Wuzhen, China's futuristic town in the Zhejiang province, said hello and goodbye to the World Internet Conference last week. Many, of course, find it ironic that China—where the government blocks hundreds of foreign websites—hosted a summit about the World Wide Web, but local commentators seemed unfazed. Several speakers at the conference even argued that the outside world must accept China's confidence in its Internet regulations and understand that foreign businesses cannot profit in China without obeying local laws.
Conference attendees enjoyed special, temporary access to hundreds of blocked websites overseas. But throughout the rest of the country, the Chinese government stepped up censorship efforts. Edgecast, one of the world's largest content delivery networks (CDNs), experienced a DNS “poisoning” attack which left thousands of websites and mobile apps inoperable across China.
GreatFire.org, a website devoted to monitoring online censorship in China, claims the Chinese authorities are risking massive “collateral damage” by disrupting access to large numbers of apolitical sites in order to protect the state's sovereignty over the domestic network. For example, the attack on Edgecast inadvertently blocked Sony Mobile's global and Chinese sites, The Atlantic, Drupal.org, Gravatar, and others.
According to China's official media, hosting the Internet conference was an effort to “show confidence in sharing China's opinion on how to face online threats and how to enhance international cooperation online.” China's confidence, no doubt, comes largely from its enormous market of 632 million Internet users, 527 million of whom access the Web using mobile devices. Statisticians project there will be 850 million Internet users in China by 2015.
Many interpret China's Internet confidence to signal the country's growing determination to impose a Chinese approach to Internet governance worldwide. Su Xinghe, a Chinese commentator on tech news, says of China's new assertiveness:
Authoritarian power is good at using the Internet to monitor people. When compared with the United States’ loose control over the Net, China is more organized and disciplined. In the past 20 years, so many rules and regulations have been implemented [to restrict Internet service and content providers. Government authorities, including the State Administration of the Press, Publication, Radio, Film, and Television, keep issuing content-restriction directives and deleting “harmful information” on the Web. The distributors of harmful information are penalized. The development of Internet governance is far-reaching and this experience is valuable to other countries. […]
The Internet is considered to be at the forefront of China's ideological struggle. The rise of state-sponsored celebrities like Zhou Xiaoping and state-sponsored websites like “Phoenix” demonstrate that the authorities have launched a campaign to “occupy the Web” with the Chinese Communist Party's red tradition and “positive energy as praise” to help suppress anti-Chinese and Western values, like freedom and democracy. By controlling Internet resources and content platforms, the authorities fill the Web with the kind of content they want people to see, similar to the posters that covered every street corner during the Cultural Revolution. The objective is to brainwash people and use political pressure to make them submissive. Hosting the World Internet Conference, China's authorities can legitimize its practice in official language and further repress dissents.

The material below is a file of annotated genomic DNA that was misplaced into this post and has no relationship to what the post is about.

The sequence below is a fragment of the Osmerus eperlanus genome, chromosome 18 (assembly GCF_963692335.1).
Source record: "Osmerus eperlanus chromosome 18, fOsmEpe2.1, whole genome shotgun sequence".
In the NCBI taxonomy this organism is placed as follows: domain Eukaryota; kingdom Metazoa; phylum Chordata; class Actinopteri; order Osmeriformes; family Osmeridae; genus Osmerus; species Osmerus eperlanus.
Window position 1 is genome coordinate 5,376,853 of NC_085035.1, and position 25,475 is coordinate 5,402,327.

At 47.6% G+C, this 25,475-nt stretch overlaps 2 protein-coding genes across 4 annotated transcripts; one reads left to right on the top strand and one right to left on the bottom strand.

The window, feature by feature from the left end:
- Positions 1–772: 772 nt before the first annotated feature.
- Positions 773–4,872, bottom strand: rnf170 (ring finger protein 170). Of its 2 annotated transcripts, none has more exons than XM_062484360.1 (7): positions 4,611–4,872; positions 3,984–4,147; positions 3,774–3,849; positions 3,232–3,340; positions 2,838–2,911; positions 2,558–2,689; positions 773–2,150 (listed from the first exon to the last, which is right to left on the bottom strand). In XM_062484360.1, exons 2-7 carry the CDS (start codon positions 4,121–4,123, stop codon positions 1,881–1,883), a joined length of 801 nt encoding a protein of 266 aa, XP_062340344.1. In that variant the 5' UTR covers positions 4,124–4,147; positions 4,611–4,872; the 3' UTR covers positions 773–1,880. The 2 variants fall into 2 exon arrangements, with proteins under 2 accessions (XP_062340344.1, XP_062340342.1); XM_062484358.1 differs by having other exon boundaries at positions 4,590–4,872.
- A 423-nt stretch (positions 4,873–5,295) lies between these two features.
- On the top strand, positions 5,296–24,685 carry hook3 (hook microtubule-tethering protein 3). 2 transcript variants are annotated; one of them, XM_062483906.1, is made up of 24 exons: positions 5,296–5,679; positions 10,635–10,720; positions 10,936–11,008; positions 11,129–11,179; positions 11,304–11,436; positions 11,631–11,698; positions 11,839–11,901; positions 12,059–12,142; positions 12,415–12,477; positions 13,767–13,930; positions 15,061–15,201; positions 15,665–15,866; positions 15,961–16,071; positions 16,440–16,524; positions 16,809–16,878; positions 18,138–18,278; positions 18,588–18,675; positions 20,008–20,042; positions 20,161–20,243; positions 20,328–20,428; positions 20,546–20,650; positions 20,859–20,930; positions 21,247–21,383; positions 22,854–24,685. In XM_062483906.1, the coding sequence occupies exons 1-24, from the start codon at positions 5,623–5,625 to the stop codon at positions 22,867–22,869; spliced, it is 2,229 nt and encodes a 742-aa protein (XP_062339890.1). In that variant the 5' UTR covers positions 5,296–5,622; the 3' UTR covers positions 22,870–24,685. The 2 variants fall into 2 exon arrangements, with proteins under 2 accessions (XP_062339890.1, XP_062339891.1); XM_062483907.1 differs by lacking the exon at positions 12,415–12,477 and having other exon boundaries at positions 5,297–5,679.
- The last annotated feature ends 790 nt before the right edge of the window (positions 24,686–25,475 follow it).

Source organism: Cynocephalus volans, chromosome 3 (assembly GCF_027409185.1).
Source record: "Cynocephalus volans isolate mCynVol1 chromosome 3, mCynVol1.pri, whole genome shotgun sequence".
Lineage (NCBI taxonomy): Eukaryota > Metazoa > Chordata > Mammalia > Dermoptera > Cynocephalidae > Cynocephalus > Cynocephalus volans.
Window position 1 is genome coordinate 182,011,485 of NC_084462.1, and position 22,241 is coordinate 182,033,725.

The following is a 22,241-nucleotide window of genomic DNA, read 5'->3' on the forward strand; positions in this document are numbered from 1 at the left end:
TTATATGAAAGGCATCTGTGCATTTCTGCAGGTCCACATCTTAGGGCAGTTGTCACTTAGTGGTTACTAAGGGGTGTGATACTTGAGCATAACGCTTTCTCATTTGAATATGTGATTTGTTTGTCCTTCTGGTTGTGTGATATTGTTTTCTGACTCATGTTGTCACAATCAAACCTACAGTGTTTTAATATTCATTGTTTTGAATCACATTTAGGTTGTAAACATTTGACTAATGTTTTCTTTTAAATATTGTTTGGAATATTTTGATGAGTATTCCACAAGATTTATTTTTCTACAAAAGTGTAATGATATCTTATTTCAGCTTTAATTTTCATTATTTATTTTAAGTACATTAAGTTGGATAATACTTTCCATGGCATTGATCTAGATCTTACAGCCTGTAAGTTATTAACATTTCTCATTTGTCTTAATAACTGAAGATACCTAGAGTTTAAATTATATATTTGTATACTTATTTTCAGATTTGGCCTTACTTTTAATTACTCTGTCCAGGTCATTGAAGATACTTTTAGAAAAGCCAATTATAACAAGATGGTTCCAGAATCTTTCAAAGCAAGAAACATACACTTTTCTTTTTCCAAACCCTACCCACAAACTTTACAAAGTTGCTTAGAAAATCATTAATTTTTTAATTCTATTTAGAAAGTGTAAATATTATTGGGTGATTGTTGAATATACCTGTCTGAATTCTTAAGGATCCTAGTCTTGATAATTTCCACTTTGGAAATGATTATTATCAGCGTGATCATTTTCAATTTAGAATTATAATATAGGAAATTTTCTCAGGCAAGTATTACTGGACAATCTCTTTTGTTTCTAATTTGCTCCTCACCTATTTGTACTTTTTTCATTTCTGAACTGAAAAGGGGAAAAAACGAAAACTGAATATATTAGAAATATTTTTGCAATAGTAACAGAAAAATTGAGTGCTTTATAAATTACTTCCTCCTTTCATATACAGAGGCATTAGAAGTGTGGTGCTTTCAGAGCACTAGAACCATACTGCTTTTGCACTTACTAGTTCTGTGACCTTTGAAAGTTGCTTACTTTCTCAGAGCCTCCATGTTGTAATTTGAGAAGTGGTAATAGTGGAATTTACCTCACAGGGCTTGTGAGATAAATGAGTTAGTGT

In what was likely a Freudian slip, state-sponsored online celebrity Hua Qianfang praised China's “big-nation confidence” as “Sima Zhao's mind“, a Chinese idiomatic expression used to describe a hidden and immoral intention of usurping the throne or seizing power. During the World Internet Conference, many Chinese netizens repeated the idiom to mock the authorities’ hidden intention.
In Chinese, the whole expression reads, “Everyone on the street knows what's in Sima Zhao's mind.” The hidden intention is implied, and left unsaid. In fact, the director of China's State Internet Information Office, Lu Wei, told the China Digital Times:
Freedom and order are twin sisters, and they must live together […] The same principle applies to security. So we must have a public order [internationally]. And this public order cannot impact any particular local order. […] What we cannot permit, is the taking advantage of China’s market, of profiting from Chinese money, but doing damage to China. This will absolutely not be permitted. It is unacceptable to harm China’s interests, to harm China’s security, or to harm the interests of China’s consumers. Assuming respect for this bottom line any internet company is welcome in China.
The DNS attack on Edgecast and its “collateral damage” to thousands of business websites thus amounts to what Liu Wei says is China's determination to maintain “local order,” despite certain economic costs.
As China's role online grows and it becomes a key player in the shaping of global Internet governance, its approach to sovereignty still worries human rights activists. William Nee, a China researcher at Amnesty International, urged international business leaders to speak out about online freedom at the Conference, but the subject unfortunately didn't make the program.
As digital sovereignty continues to shape the future of Internet governance, it seems it will be left to local civil society to play a more significant role in China's fight for an open and free Internet.